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The East Street Museum will reopen on Saturday April 1st!
And soon Director John Lanigan will be recruiting volunteers for the new season! Those who have given up half a day on a Saturday or Sunday (or two) per month in the past to greet visitors to East Street will vouch for it being an interesting job with a chance to meet interesting (and interested) people and learn more about your town for yourself. The East Street Museum will of course continue to be available for group bookings (such as school visits) and special events — talks, coffee mornings, children’s activity days and the like (and we always need people to help on these occasions too). Ring 01797-226728 for more information.
Meanwhile remember that the Ypres Tower is open every day!
Groups wishing to visit the East Street Museum may book to do so. Groups of over 8 persons have a special rate and it is possible to arrange for a guide or a talk on a particular subject. The Museum Education Team can arrange special class visits for various curriculum subjects.
For further details please contact the Museum on 01797 226728 or e-mail firstname.lastname@example.org.
What you will find at the East Street Museum
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The Museum at 3 East Street is the main exhibition area for Museum artifacts illustrating different aspects of Rye’s history. This building was once a butchery and then a bottling factory for the local brewery, and it was attached to the shop that is now Help the Aged, in the High Street. The Museum bought the old bottling factory in 1995 and with the help of a grant from the Heritage Lottery Fund, converted it into a Museum in 1998/9, opening it to the public at Easter 1999.
The long entrance to the Museum features not only our second hand bookstall but a pair of ever-so-high stilts used in hop picking, objects from Rye potteries, a vegetable garden and a series of displays on Rye fishing.
With its leather hoses and battered lead-lined water buckets, it is quite complete. Originally it was on a sledge, which enabled it to travel more quickly over the cobbled streets, but it needed a team of strong men to pull it along as it weighs about 56 cwt (2.8 Imperial tons or 2.845 Kg).
Another especially popular exhibit is the penny farthing , the first machine to be called a bicycle. Can you imagine getting on it and off it, and riding it over Rye’s cobbles?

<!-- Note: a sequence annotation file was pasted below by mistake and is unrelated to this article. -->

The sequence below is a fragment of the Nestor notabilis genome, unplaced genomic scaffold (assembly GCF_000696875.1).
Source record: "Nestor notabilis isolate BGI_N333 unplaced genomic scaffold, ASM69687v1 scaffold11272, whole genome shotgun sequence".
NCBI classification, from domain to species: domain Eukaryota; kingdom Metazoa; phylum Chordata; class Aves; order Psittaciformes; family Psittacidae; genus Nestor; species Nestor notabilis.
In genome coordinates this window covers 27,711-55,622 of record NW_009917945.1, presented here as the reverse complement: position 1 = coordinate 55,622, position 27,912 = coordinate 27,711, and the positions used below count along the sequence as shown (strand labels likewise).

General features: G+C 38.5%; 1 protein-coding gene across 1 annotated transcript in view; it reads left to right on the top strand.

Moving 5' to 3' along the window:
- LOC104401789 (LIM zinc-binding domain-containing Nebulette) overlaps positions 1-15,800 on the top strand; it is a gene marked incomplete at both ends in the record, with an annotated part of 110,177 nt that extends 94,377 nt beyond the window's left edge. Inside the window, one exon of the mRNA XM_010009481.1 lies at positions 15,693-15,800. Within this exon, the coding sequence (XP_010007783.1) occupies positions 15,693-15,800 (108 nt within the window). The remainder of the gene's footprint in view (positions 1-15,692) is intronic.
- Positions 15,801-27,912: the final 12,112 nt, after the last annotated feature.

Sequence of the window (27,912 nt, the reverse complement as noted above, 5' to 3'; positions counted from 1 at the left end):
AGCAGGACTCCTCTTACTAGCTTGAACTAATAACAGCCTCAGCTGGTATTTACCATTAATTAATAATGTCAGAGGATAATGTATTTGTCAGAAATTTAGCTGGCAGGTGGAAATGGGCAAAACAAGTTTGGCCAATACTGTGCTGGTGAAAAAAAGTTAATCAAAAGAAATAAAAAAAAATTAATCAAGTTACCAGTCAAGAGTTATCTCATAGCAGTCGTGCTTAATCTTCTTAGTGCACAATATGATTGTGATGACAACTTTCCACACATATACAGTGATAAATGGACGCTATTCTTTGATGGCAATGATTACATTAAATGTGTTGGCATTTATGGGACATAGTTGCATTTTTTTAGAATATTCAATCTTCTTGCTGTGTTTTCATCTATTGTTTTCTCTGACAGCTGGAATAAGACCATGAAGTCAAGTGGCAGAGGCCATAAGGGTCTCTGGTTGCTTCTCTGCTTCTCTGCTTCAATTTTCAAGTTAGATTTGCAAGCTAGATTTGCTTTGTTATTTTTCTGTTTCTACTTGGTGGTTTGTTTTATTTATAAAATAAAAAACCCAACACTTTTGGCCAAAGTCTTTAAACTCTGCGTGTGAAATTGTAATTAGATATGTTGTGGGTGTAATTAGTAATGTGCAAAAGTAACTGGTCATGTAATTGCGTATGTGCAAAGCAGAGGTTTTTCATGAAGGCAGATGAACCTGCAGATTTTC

- There is another display on the changes to the coastline over the last thousand years and how this has affected Rye, bringing prosperity and then taking it away. The retreat of the sea, the silt brought down by the rivers, the changes in trade and size of ships all caused the harbour and its trade to decline from the Elizabethan high point.
This display also looks at the project known as the Western Solution, or Smeaton’s Harbour, which was supposed to revive the fortunes of the harbour by taking it to what is now Winchelsea Beach, and how after almost sixty years of work, it failed within six months. The remains are just about still visible at Winchelsea Beach today.
Fortunately, Rye’s shipbuilding industry did revive to thrive between about 1840 and 1918. In other displays you can see many of the tools used and models of ships built such as the handsome clipper schooner Marian Zagury built in 1843 for the fruit trade. . There are several paintings showing the changes in Rye, its rivers and harbour over the past few centuries.
- Younger visitors always enjoy the Captain Pugwash Treasure Hunt as well as the Captain Pugwash display. A prize is given each month to the young contestant who has followed the Treasure Hunt clues most successfully. Thanks to creator John Ryan’s wife and daughter this exhibit was expanded in time for the 2010 season and has proved very popular. .
The Museum also has exhibits of toys and games which grandparents and great-grandparents remember from their childhoods as well as some furniture and equipment from bygone nurseries–such as the Georgian Horse.
As for education in Rye, there are photos and even old exam papers. Could you answer the questions?
- Rye Museum is the proud owner of seals from the days of Queen Mary (just acquired), Queen Elizabeth I, the Commonwealth(Oliver Cromwell) and Queen Victoria, another whole case is devoted to Victorian Rye and still another to the Jubilee celebrations in Rye for both Queen Victoria and Queen Elizabeth II. See how much has changed in the last 150 years!
Many of our visitors are especially interested in the wooden mosaic pieces, the tobacco pipes and the various kinds of pottery made in Rye for which the town was famous. The Sussex pigs that ‘won’t be druv’ are an example. Even quite recently excavations and building work have unearthed new finds. In addition to the displays on this site, some older pottery finds are on display in a cell of the Tower.
There are several guide/quiz sheets available to help you discover things you might otherwise miss at our East Street site. Ask for them at the desk.